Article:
During the Cold War between the United States and the Soviet Union the leader at the time, Nikita Khrushchev, addressed western ambassadors at the Polish embassy in Moscow. During the reception he apparently said "Мы вас похороним!" (My vas pokhoronim!), meaning "We will bury you!", and many people took it as a threat. However this is a case of quote mining, the actual sentence was this, "Нравится вам или нет, но история на нашей стороне. Мы вас закопаем", (Nravitsya vam ili nyet, na istoriya na nashey stropone. My vas zakopayem.), in English "Whether you like it or not, history is on our side. We will dig you in." Basically he wasn't saying that the Soviet Union would destroy the U.S, rather it would outlast it, that the U.S would collapse upon itself. Ironically this did happen except it was the Soviet Union doing the collapsing while the U.S was doing the burying.
The FA's translator for when Fabio Capello first became England Manager!
An advertisement on this very wiki, for "Game4Power.com", asks "How can you enjoy the game so lightsome?"
Another ad went from "Live and work in USA" to "Live and work in NOW" because of a freak collision of different word order, acronyms and missing declension.
The German translation for a small toy fishtank with plastic fish: "Lebensunterhalt aus direkter Sonne leuchtet". Just retranslating this to English in the most literal of ways gives you "Keep out of direct sun light", which is probably the phrase it was originally translated from. But in this case they picked the German words representing the words secondary meaning or literal translation: The translation for Keep used here is the German word for the keep you earn... They also translated light as "leuchtet" (light up/glow), even splitting up sunlight into two words and literally translating each of them.
It says "sustenance out of direct sun illuminates."
According to this story, many Irish police stopping Polish motorists for driving infractions were reading the wrong part of the driving licence when taking their details. This came to light when it emerged that Prawo Jazdy (Polish for "driver's license") was the most wanted driver in Ireland.
When Bic went to Latin America, it thought that the word "embarazar" meant "to embarass." So, the billboards told you that "this pen won't leak in your pocket and get you pregnant."
According to this blog entry, "Most of us, however, have all along suspected that this phenomenon resulted from reliance on faulty translation software. Indeed, it is easy to prove that absurd English translations are being spewed out daily in China when individuals who don't know English merely plug Chinese sentences into the software and expect it to come up with reasonable renditions." A bug in one particular translation program has caused the word "fuck" to appear on shop signs and restaurant menus, etc.
The list isn't without mild mistakes, either. "Cuttlefish" is not the same thing as "octopus", for example.
That didn't stop a restaurant owner from putting up a sign that called his establishment "Translate Server Error".
Many Blind Idiot Translations of Chinese dish names are prime examples of various difficulties in translation. For example, the dish whose name literally translates "husband and wife lung slices" has that name because (a) the words for "lung" also means "tripe," and (b) the dish was reportedly invented by a couple who were street vendors in Sichuan in the 1930s. Likewise, "pock-marked grandmother tofu" is also supposed to be named after the woman who invented it. If you don't know the stories already, those names are as nondescriptive and unhelpful as, um, "hamburger" (named after the German city of Hamburg) or "sandwich" (named after an English nobleman). But even when the names are descriptive it doesn't necesarily help: a lot dishes are named as ingredient plus cooking technique, but the techniques are often typical to China and have no straightforward translation into European languages (e.g., there's different words for regular stir-frying and the "explosive" variant that uses hotter oil and finer-cut ingredients).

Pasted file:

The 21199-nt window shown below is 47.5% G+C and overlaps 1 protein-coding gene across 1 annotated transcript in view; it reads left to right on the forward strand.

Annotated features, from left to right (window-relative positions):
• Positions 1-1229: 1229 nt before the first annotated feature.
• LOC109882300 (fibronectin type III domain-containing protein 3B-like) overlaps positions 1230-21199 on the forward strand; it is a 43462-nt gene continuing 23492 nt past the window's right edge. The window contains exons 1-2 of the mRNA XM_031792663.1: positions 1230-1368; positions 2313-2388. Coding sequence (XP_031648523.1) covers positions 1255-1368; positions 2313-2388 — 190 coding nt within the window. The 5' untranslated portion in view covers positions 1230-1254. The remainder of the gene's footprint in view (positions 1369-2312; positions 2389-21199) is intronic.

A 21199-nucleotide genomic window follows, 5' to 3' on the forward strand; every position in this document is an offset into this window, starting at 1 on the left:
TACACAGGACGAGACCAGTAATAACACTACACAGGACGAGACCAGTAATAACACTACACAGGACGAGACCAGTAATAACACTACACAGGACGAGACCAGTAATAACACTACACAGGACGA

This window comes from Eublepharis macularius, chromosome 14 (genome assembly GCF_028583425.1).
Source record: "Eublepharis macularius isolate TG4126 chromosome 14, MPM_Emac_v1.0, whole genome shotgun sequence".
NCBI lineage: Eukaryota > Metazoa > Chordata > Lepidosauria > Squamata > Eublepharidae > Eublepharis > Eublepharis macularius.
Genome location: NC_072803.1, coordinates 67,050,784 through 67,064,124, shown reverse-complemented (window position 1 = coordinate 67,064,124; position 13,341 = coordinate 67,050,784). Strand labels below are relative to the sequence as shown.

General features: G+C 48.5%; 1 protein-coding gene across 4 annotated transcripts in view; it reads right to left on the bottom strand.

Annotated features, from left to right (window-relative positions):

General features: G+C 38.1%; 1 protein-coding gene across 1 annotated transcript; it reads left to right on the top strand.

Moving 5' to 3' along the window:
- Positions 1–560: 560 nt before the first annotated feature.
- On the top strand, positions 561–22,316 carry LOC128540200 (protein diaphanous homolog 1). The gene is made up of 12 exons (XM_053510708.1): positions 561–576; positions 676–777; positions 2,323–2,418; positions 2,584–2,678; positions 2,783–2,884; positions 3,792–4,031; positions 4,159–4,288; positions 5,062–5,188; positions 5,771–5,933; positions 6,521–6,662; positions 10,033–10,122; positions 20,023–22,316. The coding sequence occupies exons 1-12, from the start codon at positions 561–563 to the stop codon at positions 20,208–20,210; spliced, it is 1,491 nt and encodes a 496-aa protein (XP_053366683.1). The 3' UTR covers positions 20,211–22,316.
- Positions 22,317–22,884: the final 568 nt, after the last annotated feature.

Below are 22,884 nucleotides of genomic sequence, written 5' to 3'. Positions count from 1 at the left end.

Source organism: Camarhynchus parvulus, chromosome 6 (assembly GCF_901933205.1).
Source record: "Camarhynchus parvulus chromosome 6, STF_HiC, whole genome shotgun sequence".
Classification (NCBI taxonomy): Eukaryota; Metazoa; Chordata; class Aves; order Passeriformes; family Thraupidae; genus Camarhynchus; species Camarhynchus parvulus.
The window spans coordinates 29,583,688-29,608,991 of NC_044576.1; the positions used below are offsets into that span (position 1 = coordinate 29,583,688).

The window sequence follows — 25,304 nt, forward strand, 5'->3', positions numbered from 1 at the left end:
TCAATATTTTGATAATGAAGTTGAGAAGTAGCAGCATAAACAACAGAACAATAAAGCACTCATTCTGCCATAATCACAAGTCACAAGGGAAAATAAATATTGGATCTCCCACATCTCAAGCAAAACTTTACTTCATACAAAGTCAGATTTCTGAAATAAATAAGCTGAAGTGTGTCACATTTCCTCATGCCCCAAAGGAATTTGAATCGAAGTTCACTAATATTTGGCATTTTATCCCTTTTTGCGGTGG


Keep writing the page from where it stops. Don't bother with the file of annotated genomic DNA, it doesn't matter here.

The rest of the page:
"Yesterday not throw the fire inside the battery". Literally, "never throw the battery in a fire". Or worse: "The Ni-MH battery absolutely not can throw in the fire inside, the battery suffers the heat will take place the bang."
A negligent translation to Russian and back allowed Margaret Thatcher's nickname to shift from 'Iron Maiden' (as in 'torture-box') to 'Iron Dame' to 'Iron Lady'. An improvement, no?
This became the linguistic version of an Ascended Glitch; that nickname certainly stuck.
The website Hanzi Smatter has many examples of poorly used Chinese and Japanese by English speakers. Unfortunately, a lot of the time, in tattoos.
Hanzi Smatter has uncovered an "Asian Font", which in true Blind Idiot style just assigns a random pictogram to each English letter, making it easy for foolish people to get a "tattoo of my kid's name in Chinese/Japanese" from an even more foolish tattoo artist. The result, correctly translated into whatever language it most resembles, is usually something like "man [gibberish] going [gibberish] [gibberish] [gibberish]".
It is not really gibberish as an intention. The very limited number of pictograms supplied can be used to make a proper generic banner that makes sense.